Dealing with trauma

Owing to years of war and terror, a large percentage of Israel's population suffers from post-traumatic stress disorder. One organization is trying to do something about it and assist those in need.

By MARINA CHOIKHET
October 4, 2012 10:39
Kassam rockets being fired from the Gaza Strip

Kassam rockets being fired from the Gaza Strip 521. (photo credit: Nikola Solic / Reuters)

 
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Ever since the establishment of the Jewish state, Israeli society has been contending with an unsettled struggle for its existence – fighting wars and ongoing terrorism.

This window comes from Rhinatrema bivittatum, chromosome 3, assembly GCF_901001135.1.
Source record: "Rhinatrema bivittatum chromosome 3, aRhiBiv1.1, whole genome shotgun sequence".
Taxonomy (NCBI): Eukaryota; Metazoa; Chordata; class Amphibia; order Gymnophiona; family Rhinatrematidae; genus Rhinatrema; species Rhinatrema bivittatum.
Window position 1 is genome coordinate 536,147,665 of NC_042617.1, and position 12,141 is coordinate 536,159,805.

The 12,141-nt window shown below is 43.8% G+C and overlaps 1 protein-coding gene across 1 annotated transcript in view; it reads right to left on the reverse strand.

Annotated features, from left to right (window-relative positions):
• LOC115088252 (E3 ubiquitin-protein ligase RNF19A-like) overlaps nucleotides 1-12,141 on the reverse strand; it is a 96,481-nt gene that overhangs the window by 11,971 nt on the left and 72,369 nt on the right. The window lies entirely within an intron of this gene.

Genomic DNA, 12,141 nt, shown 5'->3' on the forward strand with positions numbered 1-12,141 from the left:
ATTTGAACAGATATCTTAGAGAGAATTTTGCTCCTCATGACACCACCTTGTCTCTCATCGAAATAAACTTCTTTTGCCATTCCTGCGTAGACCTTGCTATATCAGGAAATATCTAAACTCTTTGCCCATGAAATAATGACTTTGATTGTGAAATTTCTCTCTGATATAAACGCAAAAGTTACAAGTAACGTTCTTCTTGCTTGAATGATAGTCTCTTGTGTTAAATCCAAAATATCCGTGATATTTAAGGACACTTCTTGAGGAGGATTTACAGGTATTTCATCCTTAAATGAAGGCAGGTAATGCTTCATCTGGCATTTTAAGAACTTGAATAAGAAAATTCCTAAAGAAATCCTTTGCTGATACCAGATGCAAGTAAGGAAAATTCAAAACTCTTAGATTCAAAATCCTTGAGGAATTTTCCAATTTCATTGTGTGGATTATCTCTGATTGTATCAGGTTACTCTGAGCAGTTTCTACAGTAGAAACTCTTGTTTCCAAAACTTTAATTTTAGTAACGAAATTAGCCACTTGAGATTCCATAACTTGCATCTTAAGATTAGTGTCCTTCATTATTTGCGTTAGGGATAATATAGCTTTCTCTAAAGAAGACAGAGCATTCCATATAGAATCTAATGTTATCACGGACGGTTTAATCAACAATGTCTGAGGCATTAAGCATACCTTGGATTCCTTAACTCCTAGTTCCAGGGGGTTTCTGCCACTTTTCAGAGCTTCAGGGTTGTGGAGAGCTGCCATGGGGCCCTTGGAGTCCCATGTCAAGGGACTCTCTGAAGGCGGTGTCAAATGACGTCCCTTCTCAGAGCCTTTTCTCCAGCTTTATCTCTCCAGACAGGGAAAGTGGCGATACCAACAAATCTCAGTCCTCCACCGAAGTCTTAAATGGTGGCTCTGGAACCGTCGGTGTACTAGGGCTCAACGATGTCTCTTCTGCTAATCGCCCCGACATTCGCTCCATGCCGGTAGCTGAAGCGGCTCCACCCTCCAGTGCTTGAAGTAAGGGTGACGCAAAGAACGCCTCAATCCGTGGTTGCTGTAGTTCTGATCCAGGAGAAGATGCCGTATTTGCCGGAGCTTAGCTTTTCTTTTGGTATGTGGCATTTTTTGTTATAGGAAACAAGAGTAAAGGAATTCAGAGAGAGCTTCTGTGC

After a terror attack or the end of a war, most people breath a sigh of relief and gradually return to their daily lives. A significant number of others, among them senior citizens, teenagers and children, remain traumatized. Their recollections of flying bombs and exploding Kassam rockets shatters both their physical and emotional wellbeing. Their feeling of personal security is severely damaged, resulting in fear, trauma and bitter disappointment with regard to the state’s ability to protect its citizens. Like open wounds, each flashback reinforces difficult memories, affecting all aspects of the person’s life.

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